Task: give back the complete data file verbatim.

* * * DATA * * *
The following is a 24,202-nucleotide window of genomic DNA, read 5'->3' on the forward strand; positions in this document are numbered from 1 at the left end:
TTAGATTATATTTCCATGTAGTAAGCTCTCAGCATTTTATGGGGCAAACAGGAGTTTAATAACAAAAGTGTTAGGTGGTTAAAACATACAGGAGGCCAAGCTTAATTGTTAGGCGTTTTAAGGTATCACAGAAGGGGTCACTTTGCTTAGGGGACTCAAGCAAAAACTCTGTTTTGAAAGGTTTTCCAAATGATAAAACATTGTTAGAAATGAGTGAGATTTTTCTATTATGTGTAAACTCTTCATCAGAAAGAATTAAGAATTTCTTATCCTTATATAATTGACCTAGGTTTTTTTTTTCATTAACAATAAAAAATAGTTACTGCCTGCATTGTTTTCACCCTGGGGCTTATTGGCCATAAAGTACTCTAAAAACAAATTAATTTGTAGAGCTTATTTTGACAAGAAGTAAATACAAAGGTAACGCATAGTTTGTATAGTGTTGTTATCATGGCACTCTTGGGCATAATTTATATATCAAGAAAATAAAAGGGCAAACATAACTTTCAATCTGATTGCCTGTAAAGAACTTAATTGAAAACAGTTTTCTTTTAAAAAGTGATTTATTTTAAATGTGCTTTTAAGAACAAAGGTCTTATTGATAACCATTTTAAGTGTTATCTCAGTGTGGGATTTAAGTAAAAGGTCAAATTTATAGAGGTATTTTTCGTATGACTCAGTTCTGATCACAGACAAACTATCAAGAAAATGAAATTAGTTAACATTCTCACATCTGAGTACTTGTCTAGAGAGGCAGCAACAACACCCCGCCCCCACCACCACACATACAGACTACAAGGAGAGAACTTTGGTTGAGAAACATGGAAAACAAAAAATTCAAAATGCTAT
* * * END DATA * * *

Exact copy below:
The following is a 24,202-nucleotide window of genomic DNA, read 5'->3' on the forward strand; positions in this document are numbered from 1 at the left end:
TTAGATTATATTTCCATGTAGTAAGCTCTCAGCATTTTATGGGGCAAACAGGAGTTTAATAACAAAAGTGTTAGGTGGTTAAAACATACAGGAGGCCAAGCTTAATTGTTAGGCGTTTTAAGGTATCACAGAAGGGGTCACTTTGCTTAGGGGACTCAAGCAAAAACTCTGTTTTGAAAGGTTTTCCAAATGATAAAACATTGTTAGAAATGAGTGAGATTTTTCTATTATGTGTAAACTCTTCATCAGAAAGAATTAAGAATTTCTTATCCTTATATAATTGACCTAGGTTTTTTTTTTCATTAACAATAAAAAATAGTTACTGCCTGCATTGTTTTCACCCTGGGGCTTATTGGCCATAAAGTACTCTAAAAACAAATTAATTTGTAGAGCTTATTTTGACAAGAAGTAAATACAAAGGTAACGCATAGTTTGTATAGTGTTGTTATCATGGCACTCTTGGGCATAATTTATATATCAAGAAAATAAAAGGGCAAACATAACTTTCAATCTGATTGCCTGTAAAGAACTTAATTGAAAACAGTTTTCTTTTAAAAAGTGATTTATTTTAAATGTGCTTTTAAGAACAAAGGTCTTATTGATAACCATTTTAAGTGTTATCTCAGTGTGGGATTTAAGTAAAAGGTCAAATTTATAGAGGTATTTTTCGTATGACTCAGTTCTGATCACAGACAAACTATCAAGAAAATGAAATTAGTTAACATTCTCACATCTGAGTACTTGTCTAGAGAGGCAGCAACAACACCCCGCCCCCACCACCACACATACAGACTACAAGGAGAGAACTTTGGTTGAGAAACATGGAAAACAAAAAATTCAAAATGCTAT